Yesterday morning when I finished my shift, I had to arrange for an Uber cab online to get back home to the staff house. I normally trek ’cause the house is like 15-20 minutes from the office, but it was dripping and the thunders were raging. My cab arrived and I hopped in.
“Why do you look like my daughter? Are you my daughter?”went the driver.
I was amused; of course I knew he was joking. I replied I was not his daughter. Simultaneously he told his wife who he was on phone with that he had a passenger in his car that looks like Nwakaego. I could hear the woman’s voice from the loudspeaker. The name, Nwakaego, confirmed my suspicion that he was Nigerian. When I saw his name on the cab request page, I couldn’t be sure he was Nigerian because he bears Livinus, but when I entered his car and he spoke the first sentence, I knew he was my Naija broda and on mentioning Nwakaego, every doubt flew off. He asked if I was on night shift to which I replied yes. He asked which part of Nigeria I am from, I told him I’m Yoruba. He asked another question which was ambiguous. I could make from it that he wanted to know what I work as in my company or what I studied. I told him I studied Geology. Dazed, he looked back from the steering wheel.
“You, you don finish Geology?”
I smiled. “Sure. Since 2008, so I am not even a recent graduate.”
“Yeeh, and here I am thinking you’re like 21.” I smiled again. It’s so sweet to get people deceived with this cute baby look. At this point he had missed the turning to the staff house. I let him know and he blamed it on his garrulousness. He promised not to talk again when he drives. Anyway, it wasn’t too late as we found a way to connect back to the house through a parking a lot.
“Ngozi, wonders will never end. See the girl I told you look like Nwakaego, she was just telling me that she is a Geology graduate and I was thinking she is about 21….” Well, I couldn’t hear the rest of the conversation as it was time for me to drop. I bade him farewell and entered the compound. I did enjoy his petty talks, especially his surprised look when he learnt I am not a fresh graduate.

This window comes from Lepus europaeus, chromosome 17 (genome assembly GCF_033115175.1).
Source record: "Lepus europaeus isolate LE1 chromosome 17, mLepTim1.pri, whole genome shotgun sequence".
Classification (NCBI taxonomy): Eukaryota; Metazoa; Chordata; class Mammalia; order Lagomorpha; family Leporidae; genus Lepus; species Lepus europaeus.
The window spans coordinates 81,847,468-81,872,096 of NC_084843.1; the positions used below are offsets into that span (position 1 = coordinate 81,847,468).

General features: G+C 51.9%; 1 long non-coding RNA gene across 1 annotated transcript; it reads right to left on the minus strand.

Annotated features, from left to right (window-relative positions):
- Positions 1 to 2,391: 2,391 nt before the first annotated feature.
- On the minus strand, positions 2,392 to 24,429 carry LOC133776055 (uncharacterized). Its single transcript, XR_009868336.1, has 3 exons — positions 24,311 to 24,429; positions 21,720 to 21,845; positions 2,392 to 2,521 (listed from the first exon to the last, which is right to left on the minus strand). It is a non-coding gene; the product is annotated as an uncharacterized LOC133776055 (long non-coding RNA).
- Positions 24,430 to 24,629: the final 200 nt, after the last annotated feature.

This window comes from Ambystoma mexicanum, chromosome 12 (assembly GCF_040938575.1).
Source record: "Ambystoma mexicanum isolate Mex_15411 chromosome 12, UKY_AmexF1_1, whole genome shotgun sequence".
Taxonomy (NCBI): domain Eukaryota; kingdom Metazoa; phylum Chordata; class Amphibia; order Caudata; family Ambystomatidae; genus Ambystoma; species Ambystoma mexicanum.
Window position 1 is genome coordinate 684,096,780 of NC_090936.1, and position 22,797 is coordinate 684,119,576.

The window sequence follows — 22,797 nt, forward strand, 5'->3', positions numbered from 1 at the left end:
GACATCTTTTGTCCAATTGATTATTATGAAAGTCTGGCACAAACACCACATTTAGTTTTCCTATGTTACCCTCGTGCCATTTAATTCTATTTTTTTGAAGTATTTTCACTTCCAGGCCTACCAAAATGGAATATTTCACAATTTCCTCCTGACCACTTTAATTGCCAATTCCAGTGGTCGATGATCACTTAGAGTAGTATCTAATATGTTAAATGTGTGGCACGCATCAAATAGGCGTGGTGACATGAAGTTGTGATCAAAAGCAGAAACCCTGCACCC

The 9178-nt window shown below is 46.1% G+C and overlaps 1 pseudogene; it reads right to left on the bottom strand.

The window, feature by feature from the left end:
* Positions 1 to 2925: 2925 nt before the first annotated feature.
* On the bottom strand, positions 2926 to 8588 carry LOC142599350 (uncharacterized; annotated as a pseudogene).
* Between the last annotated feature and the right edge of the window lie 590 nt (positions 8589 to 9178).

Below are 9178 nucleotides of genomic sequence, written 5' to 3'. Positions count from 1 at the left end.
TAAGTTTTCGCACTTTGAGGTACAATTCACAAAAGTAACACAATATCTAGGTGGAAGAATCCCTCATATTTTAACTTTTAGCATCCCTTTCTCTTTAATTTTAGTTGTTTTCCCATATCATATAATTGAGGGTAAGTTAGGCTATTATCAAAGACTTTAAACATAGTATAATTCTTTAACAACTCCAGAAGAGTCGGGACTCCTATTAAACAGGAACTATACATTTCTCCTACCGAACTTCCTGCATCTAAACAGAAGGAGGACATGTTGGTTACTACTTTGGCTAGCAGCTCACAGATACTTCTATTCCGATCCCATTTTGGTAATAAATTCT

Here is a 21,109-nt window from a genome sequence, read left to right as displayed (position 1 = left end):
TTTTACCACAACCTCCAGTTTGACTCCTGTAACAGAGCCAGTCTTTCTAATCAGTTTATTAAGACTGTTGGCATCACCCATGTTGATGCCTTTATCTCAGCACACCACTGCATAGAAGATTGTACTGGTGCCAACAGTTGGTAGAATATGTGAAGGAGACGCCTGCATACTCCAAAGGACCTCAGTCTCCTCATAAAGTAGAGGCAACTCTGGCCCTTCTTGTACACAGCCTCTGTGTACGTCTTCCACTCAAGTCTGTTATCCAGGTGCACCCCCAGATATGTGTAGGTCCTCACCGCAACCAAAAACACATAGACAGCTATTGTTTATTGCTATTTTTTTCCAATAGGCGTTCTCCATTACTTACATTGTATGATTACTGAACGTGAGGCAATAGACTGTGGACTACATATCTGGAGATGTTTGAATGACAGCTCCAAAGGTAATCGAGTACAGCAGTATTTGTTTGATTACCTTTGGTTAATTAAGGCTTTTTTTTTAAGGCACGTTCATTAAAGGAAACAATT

Moments later in the house, I started looking for my second phone. I recalled I dropped it in my bag when I entered the cab. I knew I entered the cab with it and didn’t drop it. I rummaged through my backpack, brought out everything in there, even searched through the wrong places. I went back to the kitchen where I was cooking, searched and searched, searched through the closet, through the bathroom, everywhere, every unlikely place. No phone.
“What happened to my phone? I dropped it in my bag now.” I whimpered.
I searched through all the places I already searched through again. No phone. It’s just like my people will say, ‘Iwakuwa la n wa nnkan to sonu’. It means you look for lost things in the most unlikely places e.g. looking for a full bag under a mattress.
I tried calling it twice from my other phone. It rang. But then I remembered I had it set to silent. The only place I could trace it to was Mr. Livinus’ car, maybe it dropped on the car’s floor when I thought I was putting it in the bag. So, I contacted Uber’s customer care and they supplied me his number. I called him. He oohed and aahed that he had picked a few passengers since he dropped me and hoped no one picked it. He asked the passengers in the car at the time to check the seat and the floor if the there was any phone there. No phone. He promised to get across to me if he found it later. I thanked him and hung up.
I was distraught but kept telling myself it was not lost and I would find it, for even though this phone does skon skon occasionally, it is still good, and then I had important stuffs on it. I decided to switch to worship, as if I was not looking for any phone. As I worshipped, I’d stir out of bed once in a while and go back to the places I had searched. Then it occurred to me it might have dropped at the door when I was entering the house. I was by this time in my pajamas, but I couldn’t bother to change. I just criss-crossed my sleep-cover-cloth over it and went to the door. No phone still. I took a step farther to check the gate area. No phone. Then I decided to open the gate and look towards the direction where the car dropped me as the car didn’t enter the compound, I told Mr Livinus it was okay to drop me at the gate. All this while I was wondering how much of a sight I was in my sleeping clothes and cover cloth.
So I glanced towards the direction where I stepped out of the cab, and lo, there was my phone lying faceup. I quickly went over to pick it. It was there, no one had stepped on it, no car had crushed it, it only had drops of rain on it.
“Thank you sweet Holy Spirit. Thank you so much.” I chorused repeatedly. To say I was glad was an understatement. I was (and I am still) grateful.
©2015, Ayobami Temitope Kehinde
Also featured on my blog, Clips From MY LIFE, on http://preciousay.blogspot.com/2015/05/yesterday-morning.html